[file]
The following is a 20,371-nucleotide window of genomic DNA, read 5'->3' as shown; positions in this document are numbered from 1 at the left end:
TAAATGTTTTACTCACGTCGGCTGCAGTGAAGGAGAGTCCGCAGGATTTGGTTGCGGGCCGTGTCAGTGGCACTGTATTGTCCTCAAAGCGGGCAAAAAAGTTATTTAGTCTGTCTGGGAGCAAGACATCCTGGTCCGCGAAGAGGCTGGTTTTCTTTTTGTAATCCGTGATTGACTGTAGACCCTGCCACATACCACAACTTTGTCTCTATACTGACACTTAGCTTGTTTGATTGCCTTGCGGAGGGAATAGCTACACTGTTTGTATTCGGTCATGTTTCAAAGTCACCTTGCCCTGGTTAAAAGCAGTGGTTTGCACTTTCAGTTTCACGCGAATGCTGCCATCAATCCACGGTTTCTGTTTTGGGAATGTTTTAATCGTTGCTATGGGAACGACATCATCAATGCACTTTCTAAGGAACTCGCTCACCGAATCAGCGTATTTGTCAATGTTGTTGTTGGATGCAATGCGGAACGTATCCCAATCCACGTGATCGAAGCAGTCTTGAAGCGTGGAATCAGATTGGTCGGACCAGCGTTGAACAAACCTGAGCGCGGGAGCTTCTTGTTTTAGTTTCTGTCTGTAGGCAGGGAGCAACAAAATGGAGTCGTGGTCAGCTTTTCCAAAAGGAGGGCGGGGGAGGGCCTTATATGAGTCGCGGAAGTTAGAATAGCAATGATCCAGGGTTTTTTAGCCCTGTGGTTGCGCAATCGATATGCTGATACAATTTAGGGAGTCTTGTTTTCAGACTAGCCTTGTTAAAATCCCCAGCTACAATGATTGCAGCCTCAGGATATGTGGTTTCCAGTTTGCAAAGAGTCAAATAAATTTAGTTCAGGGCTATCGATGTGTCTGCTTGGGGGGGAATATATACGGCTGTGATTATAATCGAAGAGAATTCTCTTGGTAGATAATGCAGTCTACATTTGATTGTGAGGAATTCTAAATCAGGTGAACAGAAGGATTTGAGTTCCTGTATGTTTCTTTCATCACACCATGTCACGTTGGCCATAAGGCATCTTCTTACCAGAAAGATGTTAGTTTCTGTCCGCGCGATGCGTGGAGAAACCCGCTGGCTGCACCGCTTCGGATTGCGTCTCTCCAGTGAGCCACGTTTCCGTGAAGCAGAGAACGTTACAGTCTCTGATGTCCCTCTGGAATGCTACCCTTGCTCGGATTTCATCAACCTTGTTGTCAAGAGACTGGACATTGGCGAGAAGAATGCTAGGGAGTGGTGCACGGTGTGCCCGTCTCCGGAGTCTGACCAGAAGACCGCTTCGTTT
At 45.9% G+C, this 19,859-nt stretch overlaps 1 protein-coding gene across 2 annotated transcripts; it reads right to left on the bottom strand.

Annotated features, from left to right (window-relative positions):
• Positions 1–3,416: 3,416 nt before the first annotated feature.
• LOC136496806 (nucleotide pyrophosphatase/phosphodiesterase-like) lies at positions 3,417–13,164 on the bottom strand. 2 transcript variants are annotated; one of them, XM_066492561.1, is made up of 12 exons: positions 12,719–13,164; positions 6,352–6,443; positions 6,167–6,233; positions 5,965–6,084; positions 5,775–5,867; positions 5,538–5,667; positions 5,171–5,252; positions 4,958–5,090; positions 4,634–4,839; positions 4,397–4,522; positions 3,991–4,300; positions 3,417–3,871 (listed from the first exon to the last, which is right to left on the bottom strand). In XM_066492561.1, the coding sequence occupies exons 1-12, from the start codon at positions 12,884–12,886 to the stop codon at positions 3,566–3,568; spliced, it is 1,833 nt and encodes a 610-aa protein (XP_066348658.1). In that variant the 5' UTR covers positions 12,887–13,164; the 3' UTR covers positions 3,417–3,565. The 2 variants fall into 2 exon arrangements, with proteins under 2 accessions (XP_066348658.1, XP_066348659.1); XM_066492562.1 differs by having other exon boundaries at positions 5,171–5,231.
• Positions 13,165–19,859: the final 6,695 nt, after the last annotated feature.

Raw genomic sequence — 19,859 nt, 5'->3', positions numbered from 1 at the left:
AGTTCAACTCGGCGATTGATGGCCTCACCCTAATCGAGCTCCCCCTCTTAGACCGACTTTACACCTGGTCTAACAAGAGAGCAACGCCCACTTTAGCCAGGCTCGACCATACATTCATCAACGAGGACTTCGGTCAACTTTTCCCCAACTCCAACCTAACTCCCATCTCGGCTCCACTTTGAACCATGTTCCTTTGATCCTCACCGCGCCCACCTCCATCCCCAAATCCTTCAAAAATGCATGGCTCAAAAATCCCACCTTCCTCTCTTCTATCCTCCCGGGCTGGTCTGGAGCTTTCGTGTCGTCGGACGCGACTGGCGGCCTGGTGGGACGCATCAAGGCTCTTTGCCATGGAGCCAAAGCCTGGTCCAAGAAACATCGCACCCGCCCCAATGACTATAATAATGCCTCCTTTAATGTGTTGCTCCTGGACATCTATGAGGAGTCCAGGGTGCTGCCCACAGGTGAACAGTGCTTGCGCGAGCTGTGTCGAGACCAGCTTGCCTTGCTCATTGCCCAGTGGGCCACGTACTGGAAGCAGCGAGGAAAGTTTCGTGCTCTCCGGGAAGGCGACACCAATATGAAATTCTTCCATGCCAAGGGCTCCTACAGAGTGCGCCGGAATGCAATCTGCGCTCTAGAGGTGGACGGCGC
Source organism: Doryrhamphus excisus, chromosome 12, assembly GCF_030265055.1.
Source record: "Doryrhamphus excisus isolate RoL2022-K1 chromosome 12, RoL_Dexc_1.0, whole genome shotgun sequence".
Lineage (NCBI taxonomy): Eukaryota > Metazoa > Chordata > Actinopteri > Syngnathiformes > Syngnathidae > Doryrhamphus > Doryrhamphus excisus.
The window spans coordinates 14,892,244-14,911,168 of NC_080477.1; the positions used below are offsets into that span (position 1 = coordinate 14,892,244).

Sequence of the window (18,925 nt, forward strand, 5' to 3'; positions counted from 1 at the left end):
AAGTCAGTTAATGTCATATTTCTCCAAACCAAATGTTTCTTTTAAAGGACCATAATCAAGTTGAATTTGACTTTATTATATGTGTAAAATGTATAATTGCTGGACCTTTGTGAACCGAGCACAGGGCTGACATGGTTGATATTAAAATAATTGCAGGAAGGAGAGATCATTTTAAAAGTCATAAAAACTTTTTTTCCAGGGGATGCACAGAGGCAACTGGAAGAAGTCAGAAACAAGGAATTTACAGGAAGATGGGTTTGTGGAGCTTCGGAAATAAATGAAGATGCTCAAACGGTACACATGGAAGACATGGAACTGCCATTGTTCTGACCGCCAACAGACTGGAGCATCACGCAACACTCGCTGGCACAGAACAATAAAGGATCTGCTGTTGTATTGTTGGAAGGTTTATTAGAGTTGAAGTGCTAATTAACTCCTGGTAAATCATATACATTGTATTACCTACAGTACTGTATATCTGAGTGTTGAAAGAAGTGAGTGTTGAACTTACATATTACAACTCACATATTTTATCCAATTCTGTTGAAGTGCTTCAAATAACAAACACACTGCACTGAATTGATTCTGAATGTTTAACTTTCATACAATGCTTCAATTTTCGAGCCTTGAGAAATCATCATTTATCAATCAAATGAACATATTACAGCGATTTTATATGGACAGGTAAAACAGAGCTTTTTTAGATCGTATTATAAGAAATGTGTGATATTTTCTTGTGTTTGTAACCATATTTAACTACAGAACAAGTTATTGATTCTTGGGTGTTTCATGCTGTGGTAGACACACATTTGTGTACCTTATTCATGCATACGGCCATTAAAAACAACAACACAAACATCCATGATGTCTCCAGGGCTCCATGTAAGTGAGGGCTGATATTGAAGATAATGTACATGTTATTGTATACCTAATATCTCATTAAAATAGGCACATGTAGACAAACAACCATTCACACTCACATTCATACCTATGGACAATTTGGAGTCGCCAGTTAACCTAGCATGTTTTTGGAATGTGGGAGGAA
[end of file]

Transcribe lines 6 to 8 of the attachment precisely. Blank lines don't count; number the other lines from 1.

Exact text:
• LOC136496806 (nucleotide pyrophosphatase/phosphodiesterase-like) lies at positions 3,417–13,164 on the bottom strand. 2 transcript variants are annotated; one of them, XM_066492561.1, is made up of 12 exons: positions 12,719–13,164; positions 6,352–6,443; positions 6,167–6,233; positions 5,965–6,084; positions 5,775–5,867; positions 5,538–5,667; positions 5,171–5,252; positions 4,958–5,090; positions 4,634–4,839; positions 4,397–4,522; positions 3,991–4,300; positions 3,417–3,871 (listed from the first exon to the last, which is right to left on the bottom strand). In XM_066492561.1, the coding sequence occupies exons 1-12, from the start codon at positions 12,884–12,886 to the stop codon at positions 3,566–3,568; spliced, it is 1,833 nt and encodes a 610-aa protein (XP_066348658.1). In that variant the 5' UTR covers positions 12,887–13,164; the 3' UTR covers positions 3,417–3,565. The 2 variants fall into 2 exon arrangements, with proteins under 2 accessions (XP_066348658.1, XP_066348659.1); XM_066492562.1 differs by having other exon boundaries at positions 5,171–5,231.
• Positions 13,165–19,859: the final 6,695 nt, after the last annotated feature.

Raw genomic sequence — 19,859 nt, 5'->3', positions numbered from 1 at the left: